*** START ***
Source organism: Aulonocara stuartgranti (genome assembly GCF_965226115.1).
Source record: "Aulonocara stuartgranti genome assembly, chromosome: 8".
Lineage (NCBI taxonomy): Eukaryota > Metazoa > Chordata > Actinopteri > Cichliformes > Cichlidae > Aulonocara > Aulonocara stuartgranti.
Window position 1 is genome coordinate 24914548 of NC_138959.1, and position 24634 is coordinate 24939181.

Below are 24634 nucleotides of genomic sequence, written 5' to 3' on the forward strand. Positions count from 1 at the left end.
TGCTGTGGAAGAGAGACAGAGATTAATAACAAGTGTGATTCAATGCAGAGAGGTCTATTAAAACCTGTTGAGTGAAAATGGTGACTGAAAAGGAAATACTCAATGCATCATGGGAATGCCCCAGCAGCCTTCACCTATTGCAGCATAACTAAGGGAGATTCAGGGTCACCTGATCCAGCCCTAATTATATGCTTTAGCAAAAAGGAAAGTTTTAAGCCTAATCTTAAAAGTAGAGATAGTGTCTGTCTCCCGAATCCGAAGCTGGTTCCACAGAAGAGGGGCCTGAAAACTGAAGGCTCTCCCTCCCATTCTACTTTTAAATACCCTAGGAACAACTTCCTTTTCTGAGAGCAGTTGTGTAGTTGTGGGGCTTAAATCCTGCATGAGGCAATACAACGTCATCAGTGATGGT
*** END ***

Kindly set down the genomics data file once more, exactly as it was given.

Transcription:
Source organism: Aulonocara stuartgranti (genome assembly GCF_965226115.1).
Source record: "Aulonocara stuartgranti genome assembly, chromosome: 8".
Lineage (NCBI taxonomy): Eukaryota > Metazoa > Chordata > Actinopteri > Cichliformes > Cichlidae > Aulonocara > Aulonocara stuartgranti.
Window position 1 is genome coordinate 24914548 of NC_138959.1, and position 24634 is coordinate 24939181.

Below are 24634 nucleotides of genomic sequence, written 5' to 3' on the forward strand. Positions count from 1 at the left end.
TGCTGTGGAAGAGAGACAGAGATTAATAACAAGTGTGATTCAATGCAGAGAGGTCTATTAAAACCTGTTGAGTGAAAATGGTGACTGAAAAGGAAATACTCAATGCATCATGGGAATGCCCCAGCAGCCTTCACCTATTGCAGCATAACTAAGGGAGATTCAGGGTCACCTGATCCAGCCCTAATTATATGCTTTAGCAAAAAGGAAAGTTTTAAGCCTAATCTTAAAAGTAGAGATAGTGTCTGTCTCCCGAATCCGAAGCTGGTTCCACAGAAGAGGGGCCTGAAAACTGAAGGCTCTCCCTCCCATTCTACTTTTAAATACCCTAGGAACAACTTCCTTTTCTGAGAGCAGTTGTGTAGTTGTGGGGCTTAAATCCTGCATGAGGCAATACAACGTCATCAGTGATGGT